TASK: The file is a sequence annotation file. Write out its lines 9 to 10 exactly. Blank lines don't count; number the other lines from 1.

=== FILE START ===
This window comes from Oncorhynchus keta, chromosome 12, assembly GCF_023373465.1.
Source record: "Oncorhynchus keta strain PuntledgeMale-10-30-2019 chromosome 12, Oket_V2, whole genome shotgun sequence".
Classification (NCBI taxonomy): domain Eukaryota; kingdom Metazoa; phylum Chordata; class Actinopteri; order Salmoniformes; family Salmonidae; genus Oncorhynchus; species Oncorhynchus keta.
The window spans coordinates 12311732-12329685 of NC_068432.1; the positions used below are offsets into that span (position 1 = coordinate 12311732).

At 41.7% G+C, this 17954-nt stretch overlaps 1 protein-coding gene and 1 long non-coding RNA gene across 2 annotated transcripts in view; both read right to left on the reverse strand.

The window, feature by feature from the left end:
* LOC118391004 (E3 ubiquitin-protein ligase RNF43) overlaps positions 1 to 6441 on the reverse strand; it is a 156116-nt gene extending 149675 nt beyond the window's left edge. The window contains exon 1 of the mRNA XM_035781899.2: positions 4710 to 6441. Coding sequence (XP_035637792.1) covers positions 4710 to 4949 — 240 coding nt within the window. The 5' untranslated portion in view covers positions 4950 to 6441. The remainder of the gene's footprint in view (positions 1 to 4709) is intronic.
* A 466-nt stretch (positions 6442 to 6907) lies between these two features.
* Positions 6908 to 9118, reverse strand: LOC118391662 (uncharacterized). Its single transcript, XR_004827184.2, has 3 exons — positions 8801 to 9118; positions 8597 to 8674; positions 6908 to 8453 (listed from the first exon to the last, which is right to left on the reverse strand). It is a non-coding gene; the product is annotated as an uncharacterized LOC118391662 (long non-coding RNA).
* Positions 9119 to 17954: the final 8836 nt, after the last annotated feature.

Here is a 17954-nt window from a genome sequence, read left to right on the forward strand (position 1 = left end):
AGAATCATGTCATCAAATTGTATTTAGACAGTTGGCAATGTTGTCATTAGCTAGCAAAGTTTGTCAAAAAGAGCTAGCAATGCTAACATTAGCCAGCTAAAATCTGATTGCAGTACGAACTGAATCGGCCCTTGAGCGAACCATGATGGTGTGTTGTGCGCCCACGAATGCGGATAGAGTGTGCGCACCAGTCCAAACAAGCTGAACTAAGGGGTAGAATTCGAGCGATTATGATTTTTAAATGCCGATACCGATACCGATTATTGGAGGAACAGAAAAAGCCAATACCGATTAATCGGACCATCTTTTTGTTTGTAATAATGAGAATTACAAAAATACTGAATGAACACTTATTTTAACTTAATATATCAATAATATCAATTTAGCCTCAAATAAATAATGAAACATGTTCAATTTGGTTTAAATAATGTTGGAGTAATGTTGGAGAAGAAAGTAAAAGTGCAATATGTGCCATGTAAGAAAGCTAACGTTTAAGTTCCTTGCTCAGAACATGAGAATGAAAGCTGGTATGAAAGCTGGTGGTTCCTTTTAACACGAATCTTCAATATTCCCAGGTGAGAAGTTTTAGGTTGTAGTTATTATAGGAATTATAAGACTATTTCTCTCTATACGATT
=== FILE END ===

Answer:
* Positions 6908 to 9118, reverse strand: LOC118391662 (uncharacterized). Its single transcript, XR_004827184.2, has 3 exons — positions 8801 to 9118; positions 8597 to 8674; positions 6908 to 8453 (listed from the first exon to the last, which is right to left on the reverse strand). It is a non-coding gene; the product is annotated as an uncharacterized LOC118391662 (long non-coding RNA).
* Positions 9119 to 17954: the final 8836 nt, after the last annotated feature.